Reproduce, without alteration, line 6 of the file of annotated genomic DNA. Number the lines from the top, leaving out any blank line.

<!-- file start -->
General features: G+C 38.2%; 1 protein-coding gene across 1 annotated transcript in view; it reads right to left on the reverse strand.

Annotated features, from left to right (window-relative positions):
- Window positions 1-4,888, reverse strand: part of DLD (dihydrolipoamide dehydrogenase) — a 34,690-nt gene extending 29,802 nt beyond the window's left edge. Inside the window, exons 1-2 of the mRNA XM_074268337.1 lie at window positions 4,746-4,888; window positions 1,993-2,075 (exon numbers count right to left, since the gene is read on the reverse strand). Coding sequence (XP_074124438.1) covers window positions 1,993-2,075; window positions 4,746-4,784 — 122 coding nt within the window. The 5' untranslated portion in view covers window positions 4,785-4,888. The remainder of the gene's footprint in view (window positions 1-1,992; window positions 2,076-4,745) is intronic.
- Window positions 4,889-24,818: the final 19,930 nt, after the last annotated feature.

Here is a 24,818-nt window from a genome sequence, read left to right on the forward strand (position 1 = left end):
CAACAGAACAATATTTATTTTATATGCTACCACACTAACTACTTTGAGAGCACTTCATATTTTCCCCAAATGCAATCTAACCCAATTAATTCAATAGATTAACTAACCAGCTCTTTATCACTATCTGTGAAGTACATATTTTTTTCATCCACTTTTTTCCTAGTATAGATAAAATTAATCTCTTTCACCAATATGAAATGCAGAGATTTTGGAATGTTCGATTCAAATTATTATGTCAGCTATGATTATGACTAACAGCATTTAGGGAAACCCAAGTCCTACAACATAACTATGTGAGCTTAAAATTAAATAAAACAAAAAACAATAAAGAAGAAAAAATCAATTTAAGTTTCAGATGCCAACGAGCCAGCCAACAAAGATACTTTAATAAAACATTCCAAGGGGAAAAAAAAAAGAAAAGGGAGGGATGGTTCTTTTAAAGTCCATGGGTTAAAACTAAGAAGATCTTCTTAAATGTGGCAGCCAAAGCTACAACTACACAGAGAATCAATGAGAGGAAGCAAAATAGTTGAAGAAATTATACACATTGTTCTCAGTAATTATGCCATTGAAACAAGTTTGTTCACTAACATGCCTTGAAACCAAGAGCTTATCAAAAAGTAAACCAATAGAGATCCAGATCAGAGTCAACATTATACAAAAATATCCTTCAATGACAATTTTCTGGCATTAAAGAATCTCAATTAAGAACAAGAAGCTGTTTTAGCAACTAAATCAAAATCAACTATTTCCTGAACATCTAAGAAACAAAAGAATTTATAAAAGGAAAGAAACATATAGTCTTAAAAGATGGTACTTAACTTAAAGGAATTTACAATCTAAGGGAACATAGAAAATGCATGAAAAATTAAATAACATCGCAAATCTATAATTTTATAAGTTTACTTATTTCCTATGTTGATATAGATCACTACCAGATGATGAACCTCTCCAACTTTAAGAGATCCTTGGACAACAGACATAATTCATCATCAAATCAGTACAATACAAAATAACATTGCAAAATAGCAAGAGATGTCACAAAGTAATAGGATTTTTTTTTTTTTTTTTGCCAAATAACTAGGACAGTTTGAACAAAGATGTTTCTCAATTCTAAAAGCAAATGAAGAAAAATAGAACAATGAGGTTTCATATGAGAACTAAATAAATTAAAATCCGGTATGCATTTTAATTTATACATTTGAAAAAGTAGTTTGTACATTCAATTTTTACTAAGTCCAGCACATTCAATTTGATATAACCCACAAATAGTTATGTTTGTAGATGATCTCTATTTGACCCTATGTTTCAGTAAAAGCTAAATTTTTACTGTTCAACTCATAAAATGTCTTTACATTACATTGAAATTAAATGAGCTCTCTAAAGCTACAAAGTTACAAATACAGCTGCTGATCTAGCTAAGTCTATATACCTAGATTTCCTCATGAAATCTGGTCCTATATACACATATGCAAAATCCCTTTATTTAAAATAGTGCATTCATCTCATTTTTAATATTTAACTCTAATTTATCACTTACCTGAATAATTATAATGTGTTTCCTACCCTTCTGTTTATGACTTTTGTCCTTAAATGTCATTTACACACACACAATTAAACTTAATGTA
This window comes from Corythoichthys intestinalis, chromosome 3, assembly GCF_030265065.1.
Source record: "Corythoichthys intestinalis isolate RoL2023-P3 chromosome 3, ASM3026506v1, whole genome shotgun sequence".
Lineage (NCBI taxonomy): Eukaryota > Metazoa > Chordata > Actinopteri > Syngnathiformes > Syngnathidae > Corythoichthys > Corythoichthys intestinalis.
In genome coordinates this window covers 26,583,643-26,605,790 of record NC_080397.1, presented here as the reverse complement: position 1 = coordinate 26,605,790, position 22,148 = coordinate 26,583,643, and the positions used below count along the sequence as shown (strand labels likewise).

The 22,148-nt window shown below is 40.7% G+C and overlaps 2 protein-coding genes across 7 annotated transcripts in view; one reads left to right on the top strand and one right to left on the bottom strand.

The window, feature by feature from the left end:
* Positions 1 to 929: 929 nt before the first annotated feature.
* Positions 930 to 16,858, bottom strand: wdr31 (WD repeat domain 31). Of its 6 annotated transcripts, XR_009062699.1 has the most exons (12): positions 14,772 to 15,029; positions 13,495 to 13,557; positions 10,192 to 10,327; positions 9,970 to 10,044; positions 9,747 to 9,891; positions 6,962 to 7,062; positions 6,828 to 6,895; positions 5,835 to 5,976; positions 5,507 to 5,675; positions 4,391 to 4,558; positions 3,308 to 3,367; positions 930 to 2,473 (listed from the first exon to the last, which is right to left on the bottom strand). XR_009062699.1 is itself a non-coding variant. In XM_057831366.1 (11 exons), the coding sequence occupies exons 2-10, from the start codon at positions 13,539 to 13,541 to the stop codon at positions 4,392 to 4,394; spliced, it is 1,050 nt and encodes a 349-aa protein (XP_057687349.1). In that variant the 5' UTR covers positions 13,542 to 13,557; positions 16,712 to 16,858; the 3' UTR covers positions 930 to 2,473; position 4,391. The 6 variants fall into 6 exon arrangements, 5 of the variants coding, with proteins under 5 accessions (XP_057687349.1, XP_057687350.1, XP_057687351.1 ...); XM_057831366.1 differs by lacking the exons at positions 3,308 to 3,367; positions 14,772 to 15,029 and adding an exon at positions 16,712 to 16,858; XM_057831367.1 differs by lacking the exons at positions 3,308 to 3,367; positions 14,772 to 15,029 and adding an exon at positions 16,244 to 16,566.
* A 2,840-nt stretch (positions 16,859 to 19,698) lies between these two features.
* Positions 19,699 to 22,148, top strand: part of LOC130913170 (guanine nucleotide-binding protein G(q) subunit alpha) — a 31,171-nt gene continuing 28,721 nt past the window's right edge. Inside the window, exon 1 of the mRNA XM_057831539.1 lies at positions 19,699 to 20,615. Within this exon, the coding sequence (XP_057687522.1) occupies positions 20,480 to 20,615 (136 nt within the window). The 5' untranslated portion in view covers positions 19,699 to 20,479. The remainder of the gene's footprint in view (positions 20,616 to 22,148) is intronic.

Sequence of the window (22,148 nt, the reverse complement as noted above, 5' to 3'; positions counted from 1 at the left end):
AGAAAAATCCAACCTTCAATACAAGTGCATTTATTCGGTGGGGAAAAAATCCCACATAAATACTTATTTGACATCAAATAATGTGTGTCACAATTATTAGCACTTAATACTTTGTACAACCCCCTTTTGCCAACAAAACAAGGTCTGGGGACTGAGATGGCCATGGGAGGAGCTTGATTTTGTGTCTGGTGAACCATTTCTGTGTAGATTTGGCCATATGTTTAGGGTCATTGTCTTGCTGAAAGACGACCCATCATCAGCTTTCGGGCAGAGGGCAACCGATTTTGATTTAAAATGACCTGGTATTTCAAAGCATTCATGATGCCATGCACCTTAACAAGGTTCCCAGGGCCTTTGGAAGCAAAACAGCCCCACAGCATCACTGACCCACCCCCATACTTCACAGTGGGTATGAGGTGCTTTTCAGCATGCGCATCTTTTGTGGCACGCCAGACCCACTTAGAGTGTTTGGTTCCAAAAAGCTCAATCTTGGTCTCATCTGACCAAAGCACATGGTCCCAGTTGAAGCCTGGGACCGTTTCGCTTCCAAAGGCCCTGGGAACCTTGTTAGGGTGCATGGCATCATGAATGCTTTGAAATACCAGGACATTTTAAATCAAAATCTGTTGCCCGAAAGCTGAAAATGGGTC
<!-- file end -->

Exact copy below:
CAACAGAACAATATTTATTTTATATGCTACCACACTAACTACTTTGAGAGCACTTCATATTTTCCCCAAATGCAATCTAACCCAATTAATTCAATAGATTAACTAACCAGCTCTTTATCACTATCTGTGAAGTACATATTTTTTTCATCCACTTTTTTCCTAGTATAGATAAAATTAATCTCTTTCACCAATATGAAATGCAGAGATTTTGGAATGTTCGATTCAAATTATTATGTCAGCTATGATTATGACTAACAGCATTTAGGGAAACCCAAGTCCTACAACATAACTATGTGAGCTTAAAATTAAATAAAACAAAAAACAATAAAGAAGAAAAAATCAATTTAAGTTTCAGATGCCAACGAGCCAGCCAACAAAGATACTTTAATAAAACATTCCAAGGGGAAAAAAAAAAGAAAAGGGAGGGATGGTTCTTTTAAAGTCCATGGGTTAAAACTAAGAAGATCTTCTTAAATGTGGCAGCCAAAGCTACAACTACACAGAGAATCAATGAGAGGAAGCAAAATAGTTGAAGAAATTATACACATTGTTCTCAGTAATTATGCCATTGAAACAAGTTTGTTCACTAACATGCCTTGAAACCAAGAGCTTATCAAAAAGTAAACCAATAGAGATCCAGATCAGAGTCAACATTATACAAAAATATCCTTCAATGACAATTTTCTGGCATTAAAGAATCTCAATTAAGAACAAGAAGCTGTTTTAGCAACTAAATCAAAATCAACTATTTCCTGAACATCTAAGAAACAAAAGAATTTATAAAAGGAAAGAAACATATAGTCTTAAAAGATGGTACTTAACTTAAAGGAATTTACAATCTAAGGGAACATAGAAAATGCATGAAAAATTAAATAACATCGCAAATCTATAATTTTATAAGTTTACTTATTTCCTATGTTGATATAGATCACTACCAGATGATGAACCTCTCCAACTTTAAGAGATCCTTGGACAACAGACATAATTCATCATCAAATCAGTACAATACAAAATAACATTGCAAAATAGCAAGAGATGTCACAAAGTAATAGGATTTTTTTTTTTTTTTTTGCCAAATAACTAGGACAGTTTGAACAAAGATGTTTCTCAATTCTAAAAGCAAATGAAGAAAAATAGAACAATGAGGTTTCATATGAGAACTAAATAAATTAAAATCCGGTATGCATTTTAATTTATACATTTGAAAAAGTAGTTTGTACATTCAATTTTTACTAAGTCCAGCACATTCAATTTGATATAACCCACAAATAGTTATGTTTGTAGATGATCTCTATTTGACCCTATGTTTCAGTAAAAGCTAAATTTTTACTGTTCAACTCATAAAATGTCTTTACATTACATTGAAATTAAATGAGCTCTCTAAAGCTACAAAGTTACAAATACAGCTGCTGATCTAGCTAAGTCTATATACCTAGATTTCCTCATGAAATCTGGTCCTATATACACATATGCAAAATCCCTTTATTTAAAATAGTGCATTCATCTCATTTTTAATATTTAACTCTAATTTATCACTTACCTGAATAATTATAATGTGTTTCCTACCCTTCTGTTTATGACTTTTGTCCTTAAATGTCATTTACACACACACAATTAAACTTAATGTA